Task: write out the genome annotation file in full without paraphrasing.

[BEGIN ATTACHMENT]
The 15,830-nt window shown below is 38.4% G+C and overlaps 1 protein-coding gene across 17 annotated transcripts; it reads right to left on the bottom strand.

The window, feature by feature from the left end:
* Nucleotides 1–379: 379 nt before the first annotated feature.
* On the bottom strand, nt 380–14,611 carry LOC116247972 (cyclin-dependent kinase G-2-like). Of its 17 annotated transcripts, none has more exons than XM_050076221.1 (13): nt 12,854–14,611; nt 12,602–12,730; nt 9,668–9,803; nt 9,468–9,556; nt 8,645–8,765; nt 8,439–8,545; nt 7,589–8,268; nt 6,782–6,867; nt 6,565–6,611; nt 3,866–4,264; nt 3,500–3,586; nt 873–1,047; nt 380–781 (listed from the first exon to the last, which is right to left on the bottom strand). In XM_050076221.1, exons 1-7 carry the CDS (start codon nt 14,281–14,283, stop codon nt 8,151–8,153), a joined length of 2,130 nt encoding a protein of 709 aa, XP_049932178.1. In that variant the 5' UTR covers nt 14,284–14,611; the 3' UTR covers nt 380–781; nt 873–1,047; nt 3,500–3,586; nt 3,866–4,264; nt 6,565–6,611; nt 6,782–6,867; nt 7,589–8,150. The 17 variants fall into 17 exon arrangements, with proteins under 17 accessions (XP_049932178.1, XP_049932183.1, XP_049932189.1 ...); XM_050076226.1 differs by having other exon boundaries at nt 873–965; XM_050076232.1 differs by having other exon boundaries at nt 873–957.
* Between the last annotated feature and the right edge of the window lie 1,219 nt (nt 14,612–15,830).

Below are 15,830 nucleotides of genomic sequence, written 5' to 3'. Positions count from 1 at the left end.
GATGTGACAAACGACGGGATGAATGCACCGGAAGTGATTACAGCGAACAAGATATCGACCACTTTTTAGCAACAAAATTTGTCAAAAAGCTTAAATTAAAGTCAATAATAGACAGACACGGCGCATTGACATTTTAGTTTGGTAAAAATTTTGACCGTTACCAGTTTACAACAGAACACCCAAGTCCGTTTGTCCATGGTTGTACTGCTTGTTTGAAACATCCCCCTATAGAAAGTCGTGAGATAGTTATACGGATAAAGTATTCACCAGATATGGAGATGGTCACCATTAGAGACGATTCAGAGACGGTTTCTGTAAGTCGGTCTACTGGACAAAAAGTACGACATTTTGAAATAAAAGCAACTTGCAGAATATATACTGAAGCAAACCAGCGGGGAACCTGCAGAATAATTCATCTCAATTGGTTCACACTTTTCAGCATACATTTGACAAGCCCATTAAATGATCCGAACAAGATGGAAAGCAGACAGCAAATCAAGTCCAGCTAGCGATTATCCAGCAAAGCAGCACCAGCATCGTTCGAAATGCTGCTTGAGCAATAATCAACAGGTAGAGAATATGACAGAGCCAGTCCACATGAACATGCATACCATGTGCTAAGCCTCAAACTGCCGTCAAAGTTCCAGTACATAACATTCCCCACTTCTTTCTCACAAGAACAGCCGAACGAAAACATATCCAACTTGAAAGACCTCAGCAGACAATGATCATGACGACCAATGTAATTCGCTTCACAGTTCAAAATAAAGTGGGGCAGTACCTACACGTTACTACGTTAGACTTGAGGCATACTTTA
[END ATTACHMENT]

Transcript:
The 15,830-nt window shown below is 38.4% G+C and overlaps 1 protein-coding gene across 17 annotated transcripts; it reads right to left on the bottom strand.

The window, feature by feature from the left end:
* Nucleotides 1–379: 379 nt before the first annotated feature.
* On the bottom strand, nt 380–14,611 carry LOC116247972 (cyclin-dependent kinase G-2-like). Of its 17 annotated transcripts, none has more exons than XM_050076221.1 (13): nt 12,854–14,611; nt 12,602–12,730; nt 9,668–9,803; nt 9,468–9,556; nt 8,645–8,765; nt 8,439–8,545; nt 7,589–8,268; nt 6,782–6,867; nt 6,565–6,611; nt 3,866–4,264; nt 3,500–3,586; nt 873–1,047; nt 380–781 (listed from the first exon to the last, which is right to left on the bottom strand). In XM_050076221.1, exons 1-7 carry the CDS (start codon nt 14,281–14,283, stop codon nt 8,151–8,153), a joined length of 2,130 nt encoding a protein of 709 aa, XP_049932178.1. In that variant the 5' UTR covers nt 14,284–14,611; the 3' UTR covers nt 380–781; nt 873–1,047; nt 3,500–3,586; nt 3,866–4,264; nt 6,565–6,611; nt 6,782–6,867; nt 7,589–8,150. The 17 variants fall into 17 exon arrangements, with proteins under 17 accessions (XP_049932178.1, XP_049932183.1, XP_049932189.1 ...); XM_050076226.1 differs by having other exon boundaries at nt 873–965; XM_050076232.1 differs by having other exon boundaries at nt 873–957.
* Between the last annotated feature and the right edge of the window lie 1,219 nt (nt 14,612–15,830).

Below are 15,830 nucleotides of genomic sequence, written 5' to 3'. Positions count from 1 at the left end.
GATGTGACAAACGACGGGATGAATGCACCGGAAGTGATTACAGCGAACAAGATATCGACCACTTTTTAGCAACAAAATTTGTCAAAAAGCTTAAATTAAAGTCAATAATAGACAGACACGGCGCATTGACATTTTAGTTTGGTAAAAATTTTGACCGTTACCAGTTTACAACAGAACACCCAAGTCCGTTTGTCCATGGTTGTACTGCTTGTTTGAAACATCCCCCTATAGAAAGTCGTGAGATAGTTATACGGATAAAGTATTCACCAGATATGGAGATGGTCACCATTAGAGACGATTCAGAGACGGTTTCTGTAAGTCGGTCTACTGGACAAAAAGTACGACATTTTGAAATAAAAGCAACTTGCAGAATATATACTGAAGCAAACCAGCGGGGAACCTGCAGAATAATTCATCTCAATTGGTTCACACTTTTCAGCATACATTTGACAAGCCCATTAAATGATCCGAACAAGATGGAAAGCAGACAGCAAATCAAGTCCAGCTAGCGATTATCCAGCAAAGCAGCACCAGCATCGTTCGAAATGCTGCTTGAGCAATAATCAACAGGTAGAGAATATGACAGAGCCAGTCCACATGAACATGCATACCATGTGCTAAGCCTCAAACTGCCGTCAAAGTTCCAGTACATAACATTCCCCACTTCTTTCTCACAAGAACAGCCGAACGAAAACATATCCAACTTGAAAGACCTCAGCAGACAATGATCATGACGACCAATGTAATTCGCTTCACAGTTCAAAATAAAGTGGGGCAGTACCTACACGTTACTACGTTAGACTTGAGGCATACTTTA